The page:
Tobacco Free Campus Vote
Allison Brueggen

Starting on Friday, UWSP students can vote to make our campus home tobacco-free – yet many or even most have no idea that we have this opportunity. We need to grab it.

The Student Government Association’s March 15-21 e-mail referendum presents students with four options for UWSP: tobacco-free, smoke-free, des­ignated smoking areas, or no change. Tobacco-free is the only good option, and here are the top 10 reasons why:

• Tobacco kills. There’s no question about this. Not only users; non-users can also be killed (46,000 from secondhand smoke annually, according to the Centers for Disease Control).

• Tobacco is expensive for everyone. We all pay for clean­ing up spit in the fountains or butts on the ground. Even more costly are the insurance rates and medical costs that get spread around to all, regardless of whether we use tobacco. See point No. 1.

• When you vote tobacco-free, you’re not taking away any­one’s right to use tobacco; users can go elsewhere. You’re sim­ply giving back a basic right to everyone else, starting with the air we breathe.

• You’ll be helping those who do use tobacco. Tobacco restrictions encourage users to quit. Study after study supports this idea.

• Career development. Many out-of-state organizations have clear policies against hiring tobacco users; help your friends get a job by helping them quit.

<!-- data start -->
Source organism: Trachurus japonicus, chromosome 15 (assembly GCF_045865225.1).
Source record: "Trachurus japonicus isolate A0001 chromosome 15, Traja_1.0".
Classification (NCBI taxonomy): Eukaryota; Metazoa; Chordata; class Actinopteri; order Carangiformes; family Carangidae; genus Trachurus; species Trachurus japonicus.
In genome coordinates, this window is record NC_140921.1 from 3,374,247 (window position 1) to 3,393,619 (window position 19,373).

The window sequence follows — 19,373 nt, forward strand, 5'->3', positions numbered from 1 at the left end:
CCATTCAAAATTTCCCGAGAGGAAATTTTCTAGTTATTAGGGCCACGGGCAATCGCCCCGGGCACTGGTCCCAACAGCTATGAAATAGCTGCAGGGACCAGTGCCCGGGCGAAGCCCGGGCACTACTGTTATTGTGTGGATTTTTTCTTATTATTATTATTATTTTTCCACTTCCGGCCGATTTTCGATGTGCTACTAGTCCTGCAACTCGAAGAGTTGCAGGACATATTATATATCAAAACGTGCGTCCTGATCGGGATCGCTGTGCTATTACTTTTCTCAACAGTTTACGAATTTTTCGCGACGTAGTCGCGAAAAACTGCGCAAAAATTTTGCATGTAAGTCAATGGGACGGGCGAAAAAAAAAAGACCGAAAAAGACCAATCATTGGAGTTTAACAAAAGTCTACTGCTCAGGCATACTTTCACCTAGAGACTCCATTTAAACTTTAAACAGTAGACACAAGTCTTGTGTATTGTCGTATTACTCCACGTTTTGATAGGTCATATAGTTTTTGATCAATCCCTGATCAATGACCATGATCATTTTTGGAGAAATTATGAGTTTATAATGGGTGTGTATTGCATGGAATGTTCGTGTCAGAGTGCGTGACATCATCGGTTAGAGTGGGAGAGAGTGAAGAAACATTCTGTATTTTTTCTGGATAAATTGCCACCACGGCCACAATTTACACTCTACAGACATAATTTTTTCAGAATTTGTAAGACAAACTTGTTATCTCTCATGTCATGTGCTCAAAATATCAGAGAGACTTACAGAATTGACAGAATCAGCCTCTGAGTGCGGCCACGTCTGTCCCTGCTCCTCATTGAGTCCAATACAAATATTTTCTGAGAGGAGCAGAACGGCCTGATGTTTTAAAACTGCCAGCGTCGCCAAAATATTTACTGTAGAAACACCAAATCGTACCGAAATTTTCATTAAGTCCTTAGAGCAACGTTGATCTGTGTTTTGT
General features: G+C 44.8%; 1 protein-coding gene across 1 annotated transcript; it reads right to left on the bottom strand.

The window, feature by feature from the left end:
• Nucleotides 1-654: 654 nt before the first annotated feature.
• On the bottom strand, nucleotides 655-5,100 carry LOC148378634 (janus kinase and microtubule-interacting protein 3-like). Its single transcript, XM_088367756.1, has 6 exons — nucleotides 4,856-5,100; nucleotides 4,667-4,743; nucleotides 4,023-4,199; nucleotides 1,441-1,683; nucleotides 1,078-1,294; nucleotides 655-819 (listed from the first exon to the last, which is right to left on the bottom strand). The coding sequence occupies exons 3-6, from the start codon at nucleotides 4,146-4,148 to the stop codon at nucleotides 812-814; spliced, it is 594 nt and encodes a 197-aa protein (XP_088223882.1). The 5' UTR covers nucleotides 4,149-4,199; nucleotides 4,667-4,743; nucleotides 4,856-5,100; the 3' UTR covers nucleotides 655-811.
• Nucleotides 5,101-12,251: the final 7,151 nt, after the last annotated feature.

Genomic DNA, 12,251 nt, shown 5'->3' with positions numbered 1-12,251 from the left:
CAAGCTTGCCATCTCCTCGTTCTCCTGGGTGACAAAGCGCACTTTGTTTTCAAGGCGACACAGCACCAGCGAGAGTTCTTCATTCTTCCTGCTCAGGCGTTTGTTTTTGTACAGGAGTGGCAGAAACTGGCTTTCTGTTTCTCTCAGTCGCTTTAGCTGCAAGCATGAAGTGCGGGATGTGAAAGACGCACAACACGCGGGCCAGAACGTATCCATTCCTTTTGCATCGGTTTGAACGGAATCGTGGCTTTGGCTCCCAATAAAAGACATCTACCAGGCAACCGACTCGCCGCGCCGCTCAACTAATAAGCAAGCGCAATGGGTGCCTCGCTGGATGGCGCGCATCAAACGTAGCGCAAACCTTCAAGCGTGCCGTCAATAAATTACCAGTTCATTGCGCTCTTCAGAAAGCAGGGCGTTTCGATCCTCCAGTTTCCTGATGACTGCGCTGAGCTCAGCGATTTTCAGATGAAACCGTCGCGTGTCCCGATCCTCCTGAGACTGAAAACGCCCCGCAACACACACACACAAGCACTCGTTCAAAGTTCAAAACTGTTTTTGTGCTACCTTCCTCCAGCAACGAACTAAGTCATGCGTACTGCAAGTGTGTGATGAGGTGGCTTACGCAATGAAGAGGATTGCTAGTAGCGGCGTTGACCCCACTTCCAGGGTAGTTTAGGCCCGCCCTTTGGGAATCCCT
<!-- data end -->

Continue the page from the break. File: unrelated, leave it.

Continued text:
• Only about 10 to 12 per­cent of people on campus smoke. That’s roughly the same percent­age of people who suffer from asthma and are at risk of smoke-induced attacks – some of which can literally kill. Are you willing to support the “right” to use tobacco over the right to live in a healthy environment?

• A tobacco-free policy is clear. Smokers routinely ignore state law requiring a 25-foot dis­tance from all building entrances, risking the health of everyone – students, faculty, and staff – who walks in a door. Many campus hall residents can’t even open their windows in warm weather for this reason.

• Empowerment. Tobacco companies spend big bucks to target young people, using mar­keting gimmicks to hook us on their products. When we have kids, they’ll try to hook them, too.

• Chancellor Bernie Patterson (whose leadership cab­inet has written a letter in sup­port of a tobacco-free policy) has said his administration cannot pay for shelters in designated smoking areas. In addition, an SGA ad hoc committee voted against including the option of designated smoking areas for cost reasons, but the SGA let a few of its members convince the entire body to ignore that finding and add this option back in.

• If we don’t vote tobacco-free, the issue will come back – despite the SGA’s proposed post-referendum ban on SGA discussion of the issue until the end of the 2015-16 school year. Doesn’t it make you wonder why the group would ban talk, but not tobacco? News flash for our elected representatives: you can’t make people stop speaking up about the right thing to do.

More than 60 campuses across Wisconsin are already tobacco-free, and almost 800 nationwide. It’s time for us to catch up. Vote tobacco-free now.

Allison Brueggen, a senior pre-physical therapy major, is a mem­ber of the Tobacco-Free Campus Initiative. The group is on Facebook at SparkUwStevensPoint and on WordPress at http://uwspstillsmok­